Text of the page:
Police: Man was talking on cell phone when SUV hit by train
BEAVERTON, Ore. - A man talking on his cell phone while driving was hit by a 25,000-ton train he didn't see coming as he crossed tracks in Beaverton, according to a police spokesman.
The driver, Dennis Pittman, was taken to a nearby hospital but did not suffer serious injuries, according to Sgt. Jim Shumway with the Beaverton Police Department. Pittman was expected to be released from the hospital on Friday afternoon.
A witness said Pittman was initially knocked unconscious, then came to when firefighters arrived.
"He barely got clipped so he did pretty well," said witness Tim Schroeder. "I'm sure he doesn't feel like that right now."
Pittman also faces two traffic citations from Beaverton police for not stopping at a railroad signal and for operating a motor vehicle while using his phone, according to Shumway.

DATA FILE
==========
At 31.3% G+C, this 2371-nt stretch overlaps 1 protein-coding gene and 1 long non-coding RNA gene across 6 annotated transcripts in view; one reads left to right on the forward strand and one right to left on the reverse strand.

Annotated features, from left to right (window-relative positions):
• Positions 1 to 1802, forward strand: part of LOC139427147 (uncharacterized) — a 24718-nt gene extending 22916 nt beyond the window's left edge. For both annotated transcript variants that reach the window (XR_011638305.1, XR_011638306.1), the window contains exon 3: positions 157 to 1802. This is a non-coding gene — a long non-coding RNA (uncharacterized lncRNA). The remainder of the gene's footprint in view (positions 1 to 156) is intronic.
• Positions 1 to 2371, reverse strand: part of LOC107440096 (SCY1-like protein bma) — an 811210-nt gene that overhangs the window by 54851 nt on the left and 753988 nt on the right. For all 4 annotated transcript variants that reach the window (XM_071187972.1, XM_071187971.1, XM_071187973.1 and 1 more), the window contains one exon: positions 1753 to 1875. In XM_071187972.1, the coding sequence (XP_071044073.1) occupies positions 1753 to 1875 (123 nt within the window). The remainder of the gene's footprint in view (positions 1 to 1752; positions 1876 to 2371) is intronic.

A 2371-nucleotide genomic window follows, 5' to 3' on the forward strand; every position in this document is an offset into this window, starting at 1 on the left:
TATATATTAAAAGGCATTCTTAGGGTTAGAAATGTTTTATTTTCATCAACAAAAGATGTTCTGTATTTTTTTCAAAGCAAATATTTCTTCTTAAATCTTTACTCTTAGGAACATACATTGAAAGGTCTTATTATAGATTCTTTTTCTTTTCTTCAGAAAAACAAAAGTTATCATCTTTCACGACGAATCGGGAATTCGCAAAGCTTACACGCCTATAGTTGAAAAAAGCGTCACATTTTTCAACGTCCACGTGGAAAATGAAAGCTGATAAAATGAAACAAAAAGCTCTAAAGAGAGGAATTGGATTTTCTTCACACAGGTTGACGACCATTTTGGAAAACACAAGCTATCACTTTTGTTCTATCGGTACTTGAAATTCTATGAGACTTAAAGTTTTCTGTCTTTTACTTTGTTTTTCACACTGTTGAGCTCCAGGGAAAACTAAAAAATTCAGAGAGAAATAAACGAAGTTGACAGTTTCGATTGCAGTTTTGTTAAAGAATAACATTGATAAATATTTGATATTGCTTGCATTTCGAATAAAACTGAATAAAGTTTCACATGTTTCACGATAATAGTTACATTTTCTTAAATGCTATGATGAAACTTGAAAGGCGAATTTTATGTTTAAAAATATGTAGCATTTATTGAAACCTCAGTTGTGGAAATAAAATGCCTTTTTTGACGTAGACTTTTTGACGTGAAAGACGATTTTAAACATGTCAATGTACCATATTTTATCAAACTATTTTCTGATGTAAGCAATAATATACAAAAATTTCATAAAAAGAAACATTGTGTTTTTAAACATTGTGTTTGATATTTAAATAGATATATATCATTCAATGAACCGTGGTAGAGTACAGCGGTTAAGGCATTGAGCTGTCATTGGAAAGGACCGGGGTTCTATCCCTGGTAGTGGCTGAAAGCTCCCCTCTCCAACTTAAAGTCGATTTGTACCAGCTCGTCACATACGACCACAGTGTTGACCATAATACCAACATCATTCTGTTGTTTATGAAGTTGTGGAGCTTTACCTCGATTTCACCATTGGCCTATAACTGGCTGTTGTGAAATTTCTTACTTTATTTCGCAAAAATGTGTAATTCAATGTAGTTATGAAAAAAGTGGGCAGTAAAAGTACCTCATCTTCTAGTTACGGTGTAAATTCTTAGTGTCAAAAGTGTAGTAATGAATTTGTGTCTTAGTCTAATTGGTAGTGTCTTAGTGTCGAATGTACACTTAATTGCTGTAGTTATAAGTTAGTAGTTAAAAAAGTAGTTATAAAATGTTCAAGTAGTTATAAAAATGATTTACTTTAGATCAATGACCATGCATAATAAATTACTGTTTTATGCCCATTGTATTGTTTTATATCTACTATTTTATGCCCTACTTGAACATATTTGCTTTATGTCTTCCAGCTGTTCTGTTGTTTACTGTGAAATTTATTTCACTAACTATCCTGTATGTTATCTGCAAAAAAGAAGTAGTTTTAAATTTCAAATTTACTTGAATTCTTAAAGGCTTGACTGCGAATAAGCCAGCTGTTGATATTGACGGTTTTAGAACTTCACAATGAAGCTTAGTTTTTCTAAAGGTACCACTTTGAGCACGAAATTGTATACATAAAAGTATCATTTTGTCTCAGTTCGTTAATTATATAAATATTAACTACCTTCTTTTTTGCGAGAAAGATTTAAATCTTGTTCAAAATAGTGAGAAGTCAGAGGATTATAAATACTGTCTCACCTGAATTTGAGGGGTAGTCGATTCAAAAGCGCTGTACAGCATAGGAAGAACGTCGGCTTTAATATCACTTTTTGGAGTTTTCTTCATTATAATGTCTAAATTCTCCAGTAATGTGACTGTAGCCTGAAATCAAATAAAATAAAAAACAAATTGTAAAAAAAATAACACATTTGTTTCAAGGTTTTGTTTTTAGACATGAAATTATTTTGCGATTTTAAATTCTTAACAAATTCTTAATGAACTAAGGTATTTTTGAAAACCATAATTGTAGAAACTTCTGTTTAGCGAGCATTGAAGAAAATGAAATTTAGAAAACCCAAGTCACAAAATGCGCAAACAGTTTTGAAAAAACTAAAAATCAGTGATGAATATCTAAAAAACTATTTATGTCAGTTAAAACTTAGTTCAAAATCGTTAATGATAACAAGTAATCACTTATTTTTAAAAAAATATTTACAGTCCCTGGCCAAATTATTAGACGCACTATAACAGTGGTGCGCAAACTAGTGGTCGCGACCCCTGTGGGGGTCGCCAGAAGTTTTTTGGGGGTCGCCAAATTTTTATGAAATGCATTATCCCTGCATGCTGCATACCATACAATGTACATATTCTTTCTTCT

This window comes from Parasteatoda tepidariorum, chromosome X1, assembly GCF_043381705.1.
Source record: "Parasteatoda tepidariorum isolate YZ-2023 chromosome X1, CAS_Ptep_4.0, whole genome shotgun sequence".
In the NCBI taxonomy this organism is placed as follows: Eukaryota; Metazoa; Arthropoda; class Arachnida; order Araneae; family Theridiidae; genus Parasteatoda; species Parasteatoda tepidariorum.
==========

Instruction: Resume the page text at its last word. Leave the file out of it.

Witnesses told police that Pittman was driving on Tualatin Valley Highway on Friday around 10:40 a.m. when he turned into a commercial development near SW 139th. The driveway crossed railroad tracks that had a stop sign but did not have a crossing arm.
Police said Pittman was driving slowly down the driveway. Witnesses and the train conductor all said they saw Pittman holding a cell phone up with his left hand having a conversation, Shumway said.
The conductor blew the train whistle and witnesses tried to flag Pittman down, but Shumway said he drove past the stop sign and was hit by the 1,150 feet long Portland & Western freight train.
"I heard the train coming and the whistle was blowing a little louder than usual," said witness Sherman Moppin. "It caught my attention. I walked out the door and see the car flipped over in the ditch. I didn't even hear the collision the whistle was so loud."
Pittman's Honda CRV was tossed by the train and flipped over before coming to a stop alongside the tracks. The train, which was loaded with rocks, was moving about 25 miles per hour at the time.
Firefighters helped Pittman out of the SUV and treated him on the scene before an ambulance took him to the hospital.
Schroeder, who has owned a transmission shop at the location for 23 years, said this is the first train wreck he's ever seen at the crossing.